Meet The TV Man-Child

Just as you can't judge a book by its cover, you can't judge a man by his pretty wrapping paper -- especially on television.

Looking at these gents on the surface, you'd think they had it all: Successful careers, fantastic looks and put-together lives. But underneath all sexy, these fellas represent what seems to be a growing trend in male TV characters. They're self-centered, emotionally stunted and, in some cases, have the world view of a teenager.

They're hard to love... but they're impossible to hate, too. Their shenanigans are what make their respective shows worth watching. Here are our four favorite man-boys:

Annie Wersching

HANK MOODY, Californication

There's a lot to love about Hank Moody (David Duchovny). His smart, charming, sexy and funny qualities make him a total chick magnet. However, his most overwhelming qualities are selfishness, indulgence, womanizing and substance abuse, which makes the novelist both emotionally unavailable and an undesirable partner for the long haul. (For dudes, however, he makes a great drinking partner.)

His longtime on-again, off-again partner, Karen, has put up with endless years of his transgressions. Meanwhile, his daughter has watched her father cheat on her mother endlessly and bed every woman who'd have him. Although Hank causes these women endless pain and confusion -- and feels guilty about it -- he still refuses to put them ahead of his own needs.

Hotness scale: 9

Sample offenses: Sleeping with 16-year-old Mia, Karen's almost-step-daughter. Bedding several of Karen's friends over the years.

Recommended therapy: At the end of this past season, it looked like Hank might be going to jail for a while. But what he really needs is a whole life overhaul, beginning with AA.

Annie Wersching

CHRISTIAN TROY, Nip/Tuck

There's nothing surprising about a plastic surgeon being shallow. But Christian Troy (Julian McMahon) is shallow and selfish to the point of being borderline sociopathic. Nary an episode of Nip/Tuck has passed when his behavior didn't turn our stomachs. Self-indulgent as they come, Christian must have all the finest things in life: Fancy cars, a fat crib, flawless women and any other status symbol that presents itself.

The only person he seems willing to sacrifice for is his son, Matt. And even then, we suspect it's more because Matt is related to him -- and therefore a reflection of him -- than because he cares.

Hotness scale: 8. (He could be one notch hotter if he laid off the tanning bed.)

Sample offense: Making Kimber abort his baby in order to marry him. Asking a past conquest to wear a bag over her head while they had sex.

Recommended therapy: Honestly, a person has to accept they have problems before they agree to counseling. We can't ever see Christian doing that, so he's a lost cause.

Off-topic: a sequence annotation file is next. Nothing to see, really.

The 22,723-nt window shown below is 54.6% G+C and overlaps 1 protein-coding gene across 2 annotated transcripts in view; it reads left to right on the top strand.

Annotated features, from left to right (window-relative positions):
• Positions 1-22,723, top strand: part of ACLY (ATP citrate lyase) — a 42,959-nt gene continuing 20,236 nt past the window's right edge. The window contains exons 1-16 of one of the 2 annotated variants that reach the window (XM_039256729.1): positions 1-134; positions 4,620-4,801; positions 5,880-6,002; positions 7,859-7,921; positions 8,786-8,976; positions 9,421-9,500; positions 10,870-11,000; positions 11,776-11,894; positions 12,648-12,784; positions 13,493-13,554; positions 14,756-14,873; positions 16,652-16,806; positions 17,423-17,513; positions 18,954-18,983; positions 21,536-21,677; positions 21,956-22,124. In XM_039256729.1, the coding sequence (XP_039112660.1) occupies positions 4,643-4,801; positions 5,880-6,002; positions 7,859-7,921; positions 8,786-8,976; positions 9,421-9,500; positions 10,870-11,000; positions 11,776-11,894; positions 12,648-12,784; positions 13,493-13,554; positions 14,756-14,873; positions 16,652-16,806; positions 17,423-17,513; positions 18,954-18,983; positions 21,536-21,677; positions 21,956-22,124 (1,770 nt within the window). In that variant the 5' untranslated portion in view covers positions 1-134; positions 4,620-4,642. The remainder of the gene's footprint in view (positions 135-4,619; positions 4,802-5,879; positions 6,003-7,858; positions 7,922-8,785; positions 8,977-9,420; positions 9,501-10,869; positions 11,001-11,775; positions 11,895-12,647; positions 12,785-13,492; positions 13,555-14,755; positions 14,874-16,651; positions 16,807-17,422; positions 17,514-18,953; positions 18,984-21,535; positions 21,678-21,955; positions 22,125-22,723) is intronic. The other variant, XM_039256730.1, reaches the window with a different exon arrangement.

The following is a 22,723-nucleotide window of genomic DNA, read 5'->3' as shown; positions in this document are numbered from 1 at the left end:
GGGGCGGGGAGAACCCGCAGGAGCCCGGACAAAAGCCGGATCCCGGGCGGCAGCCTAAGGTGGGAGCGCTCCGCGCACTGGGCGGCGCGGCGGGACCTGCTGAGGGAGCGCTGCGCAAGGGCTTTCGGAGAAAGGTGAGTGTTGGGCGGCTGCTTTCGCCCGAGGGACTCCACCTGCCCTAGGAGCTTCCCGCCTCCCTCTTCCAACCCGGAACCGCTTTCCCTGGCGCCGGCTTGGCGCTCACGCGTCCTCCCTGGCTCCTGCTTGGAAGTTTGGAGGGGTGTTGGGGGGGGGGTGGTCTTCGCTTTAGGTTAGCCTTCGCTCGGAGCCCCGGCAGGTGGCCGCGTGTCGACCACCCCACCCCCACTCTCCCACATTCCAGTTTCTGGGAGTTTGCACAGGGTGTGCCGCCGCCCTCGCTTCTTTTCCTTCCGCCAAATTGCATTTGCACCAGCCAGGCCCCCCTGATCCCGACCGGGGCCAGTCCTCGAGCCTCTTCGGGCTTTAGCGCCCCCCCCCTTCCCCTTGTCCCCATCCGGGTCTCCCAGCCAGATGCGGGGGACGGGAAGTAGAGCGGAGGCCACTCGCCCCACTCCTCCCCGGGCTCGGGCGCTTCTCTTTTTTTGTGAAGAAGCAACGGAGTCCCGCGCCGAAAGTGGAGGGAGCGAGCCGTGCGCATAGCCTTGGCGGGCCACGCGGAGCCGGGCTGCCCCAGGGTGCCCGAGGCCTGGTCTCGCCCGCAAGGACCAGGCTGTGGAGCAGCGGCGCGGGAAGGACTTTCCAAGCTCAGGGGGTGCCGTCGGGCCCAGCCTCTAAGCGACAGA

Annie Wersching

MICHAEL SCOTT, The Office

The Office's main man (Steve Carell) is childlike in a way unlike the other in this story. Naive and completely socially unaware, he's like the kid in the grocery store that says exactly what's on its mind ("Mommy, that guy is so FAT!"). He's an equal-opportunity idiot, though, insulting people of all races, ages, genders, religions and sexual orientations. How Michael remains the head of an allegedly professional workplace is a mystery. We realize it's a comedy, but still.

Hotness scale: 8 (Could be higher if he wasn't so damn goofy.)

Sample offense: In a recent holiday special, Phyllis got to play Santa at the office party, so Michael tried to one-up her by dressing up as Jesus Christ. His answer to diversity training was to assign each person wear a certain race on their forehead, and asked the rest of the group to treat them like their assigned race. In other words, stereotype.

Recommended therapy: He needs any and every kind of professional training available. Preferably some type of extended retreat.

Annie Wersching

DON DRAPER, Mad Men

At first glance, the Mad Men advertising exec (Jon Hamm) doesn't seem too terribly stunted. He's got a fantastic job, a beautiful family and, is a man about town, mixing with New York's richest and most prominent folks.

But only Don (and viewers) have an idea of how truly emotionally underdeveloped he is. We've only seen pieces of his troubled childhood, but the instability and turmoil he suffered are embedded in Don forever. He loves his wife and kids as much as he can possibly love, but we think his ability to put anyone before himself was greatly damaged by his upbringing.

Hotness scale: 10

Sample offenses: Stealing a deceased military friend's identity and starting a new life. Starting an affair with his daughter's elementary school teacher right after his wife gave birth to their third child.

Recommended therapy: Unfortunately, Don's character lives in an age where "real men" don't seek counseling. They're tough, and they rarely admit or discuss their problems with others. And that's a shame because a few years in counseling could do Don a world of good in the long run -- even if it's too late to save his marriage.